or on the computer or on an Ipad. 
Somewhere.  Anywhere.  Then later, sometimes much later, those
entries may serve as fodder for a new story.  It has worked for me. 
As I sit down to create, in between the rest of life, there’s a prayer
on my lips and thankfulness in my heart for all those ideas I jotted down
somewhere long ago.

Her Secrets of the Cross trilogy is now available in its entirety in English.  Elizabeth wrote Two Crosses, Two Testaments and Two Destinies back in the 1990s. The first two books in this series came out in the mid 90’s, but a company buy-out led to a moratorium on adult fiction – thus the third book was never published in English.  In spite of that fact, all three books have been best-sellers in Europe. 

Two Destinies
Faith and love could cost them everything
When Rislène
Namani meets Eric Hoffmann in 1994 France, the spark between them ignites a
firestorm of trouble. She fears the repercussions from her staunchly Muslim
family for her attraction to a Christian. Yet Eric captures her heart. More
than that, his faith captures her soul—a faith she comes to embrace. And it all
stirs up a wasps’ nest of danger, mystery, and love that could cost her
everything, even her life.
risk is real, especially when Rislène’s family discovers her secret. Eric must save
her from a forced marriage in Algeria. As the civil war in Algeria escalates in
the midst of Ramadan, and poverty and social ills in France boil over, their lives
become as tumultuous and uncertain as the world around them. Clinging to faith,
they fight a battle as contemporary as today’s headlines.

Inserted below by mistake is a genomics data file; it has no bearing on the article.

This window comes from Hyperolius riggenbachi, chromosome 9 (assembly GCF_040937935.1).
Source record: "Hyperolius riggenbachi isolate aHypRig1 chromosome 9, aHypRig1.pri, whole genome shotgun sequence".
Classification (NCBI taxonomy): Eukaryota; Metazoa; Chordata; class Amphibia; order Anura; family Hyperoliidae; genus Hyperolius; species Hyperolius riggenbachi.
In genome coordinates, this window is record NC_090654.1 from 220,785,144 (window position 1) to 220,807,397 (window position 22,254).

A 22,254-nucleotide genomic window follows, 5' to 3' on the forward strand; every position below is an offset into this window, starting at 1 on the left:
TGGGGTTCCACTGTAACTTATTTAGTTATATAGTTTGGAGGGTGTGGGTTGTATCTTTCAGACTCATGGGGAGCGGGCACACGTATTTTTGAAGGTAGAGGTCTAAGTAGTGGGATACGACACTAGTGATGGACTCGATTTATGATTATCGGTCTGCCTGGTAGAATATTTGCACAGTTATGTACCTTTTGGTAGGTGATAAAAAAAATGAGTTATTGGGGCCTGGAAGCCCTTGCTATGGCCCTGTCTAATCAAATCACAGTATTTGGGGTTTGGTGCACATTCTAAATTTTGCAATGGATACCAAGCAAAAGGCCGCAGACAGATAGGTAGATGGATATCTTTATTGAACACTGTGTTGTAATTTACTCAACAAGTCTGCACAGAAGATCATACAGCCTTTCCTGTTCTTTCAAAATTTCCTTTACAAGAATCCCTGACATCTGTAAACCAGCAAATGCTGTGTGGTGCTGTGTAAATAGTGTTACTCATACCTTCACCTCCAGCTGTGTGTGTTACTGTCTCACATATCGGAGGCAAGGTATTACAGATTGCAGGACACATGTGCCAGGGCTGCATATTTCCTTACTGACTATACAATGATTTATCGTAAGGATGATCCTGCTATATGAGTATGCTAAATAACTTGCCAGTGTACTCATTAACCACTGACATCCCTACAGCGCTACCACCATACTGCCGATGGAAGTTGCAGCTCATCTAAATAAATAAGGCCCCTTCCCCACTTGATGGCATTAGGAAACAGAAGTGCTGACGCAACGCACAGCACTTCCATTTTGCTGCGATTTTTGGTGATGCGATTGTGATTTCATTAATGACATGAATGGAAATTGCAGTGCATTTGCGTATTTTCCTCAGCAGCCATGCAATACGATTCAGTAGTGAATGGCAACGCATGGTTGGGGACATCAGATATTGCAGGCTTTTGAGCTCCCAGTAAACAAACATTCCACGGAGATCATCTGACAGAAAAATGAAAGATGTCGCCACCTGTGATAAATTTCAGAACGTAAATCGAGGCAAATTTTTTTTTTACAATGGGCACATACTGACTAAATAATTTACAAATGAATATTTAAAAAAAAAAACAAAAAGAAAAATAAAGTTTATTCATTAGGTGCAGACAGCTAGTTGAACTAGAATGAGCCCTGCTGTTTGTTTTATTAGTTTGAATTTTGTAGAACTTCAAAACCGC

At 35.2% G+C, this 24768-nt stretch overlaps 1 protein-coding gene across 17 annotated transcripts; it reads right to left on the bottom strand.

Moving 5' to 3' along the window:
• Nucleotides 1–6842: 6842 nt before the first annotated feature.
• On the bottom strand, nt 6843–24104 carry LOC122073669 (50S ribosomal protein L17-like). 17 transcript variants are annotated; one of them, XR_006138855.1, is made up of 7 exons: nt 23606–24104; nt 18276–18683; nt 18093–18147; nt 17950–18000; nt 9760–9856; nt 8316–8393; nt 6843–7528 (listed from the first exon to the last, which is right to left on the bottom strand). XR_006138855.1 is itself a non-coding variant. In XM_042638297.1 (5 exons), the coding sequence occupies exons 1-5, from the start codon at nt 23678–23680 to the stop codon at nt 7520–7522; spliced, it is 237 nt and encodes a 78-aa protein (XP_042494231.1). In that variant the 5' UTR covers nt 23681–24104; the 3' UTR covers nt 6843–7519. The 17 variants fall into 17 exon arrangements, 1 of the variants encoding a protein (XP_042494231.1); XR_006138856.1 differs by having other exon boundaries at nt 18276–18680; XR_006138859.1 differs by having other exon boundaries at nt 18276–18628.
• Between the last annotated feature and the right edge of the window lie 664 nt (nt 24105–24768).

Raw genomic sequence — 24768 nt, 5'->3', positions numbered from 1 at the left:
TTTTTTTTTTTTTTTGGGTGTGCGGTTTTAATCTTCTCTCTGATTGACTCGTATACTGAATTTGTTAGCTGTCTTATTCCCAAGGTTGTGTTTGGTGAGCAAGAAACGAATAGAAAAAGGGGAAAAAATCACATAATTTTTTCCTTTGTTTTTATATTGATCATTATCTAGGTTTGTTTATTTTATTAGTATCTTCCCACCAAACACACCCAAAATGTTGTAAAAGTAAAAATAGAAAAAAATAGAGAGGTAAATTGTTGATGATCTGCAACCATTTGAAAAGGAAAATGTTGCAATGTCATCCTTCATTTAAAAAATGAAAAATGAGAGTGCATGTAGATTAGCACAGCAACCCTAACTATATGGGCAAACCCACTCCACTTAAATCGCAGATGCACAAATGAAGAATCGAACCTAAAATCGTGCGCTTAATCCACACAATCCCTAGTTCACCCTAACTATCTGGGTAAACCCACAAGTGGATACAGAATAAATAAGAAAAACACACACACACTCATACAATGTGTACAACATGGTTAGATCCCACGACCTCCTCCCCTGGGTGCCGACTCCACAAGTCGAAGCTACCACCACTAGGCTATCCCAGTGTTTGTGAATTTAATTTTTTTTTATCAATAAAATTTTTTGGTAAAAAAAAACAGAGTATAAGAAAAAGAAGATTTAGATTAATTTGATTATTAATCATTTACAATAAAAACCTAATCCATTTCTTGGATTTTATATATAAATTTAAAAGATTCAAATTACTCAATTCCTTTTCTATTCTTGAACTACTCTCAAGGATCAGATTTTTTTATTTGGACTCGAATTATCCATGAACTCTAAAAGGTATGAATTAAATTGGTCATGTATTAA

The first two novels
in her Secrets of the Cross trilogy, (Two
Crosses, Two Testaments)
which take place during Algeria’s War for
Independence from France, were republished by David C Cook in June, 2012.  At last, the third novel in the
trilogy, Two Destinies, will be
available in bookstores everywhere starting September 1, 2012.  Set
in France and Algeria near the end of 1994, it is the story of the persecuted
church in North Africa, the terrorist activities in the midst of Algeria’s
civil war, the desperate homeless people in France, and courageous individuals
willing to risk their lives to help those in need.  The issues addressed
in this novel are more timely and relevant to Americans than when Elizabeth
wrote Two Destinies back in
1998.  Ever since 9-11, Americans have become much more aware of the
Muslim world.  In the trilogy, Elizabeth tackles faith questions and
issues which Americans now read about and see on the daily news.
From an interview with Publisher’s Weekly, “Elizabeth Musser
likes to say she has two part-time jobs. Not only is she an award-winning
novelist, but she and her husband serve as missionaries at a small Protestant
church in Lyon, France. In both lines of work, she avoids preaching and
simplistic answers, choosing instead to portray a God who cares in the midst of
life’s complexity…”
adds, “My desire is to offer the best literature I can write, drawing the
reader into a story that is compelling, believable and sprinkled with
historical detail.  I seek to give
a realistic picture of what faith lived out in this world looks like, and, as
always, I hope that my stories can be appreciated by all audiences, not just
those readers who hold my same religious beliefs.  It is a delight to receive confirmation of this through
reader letters.”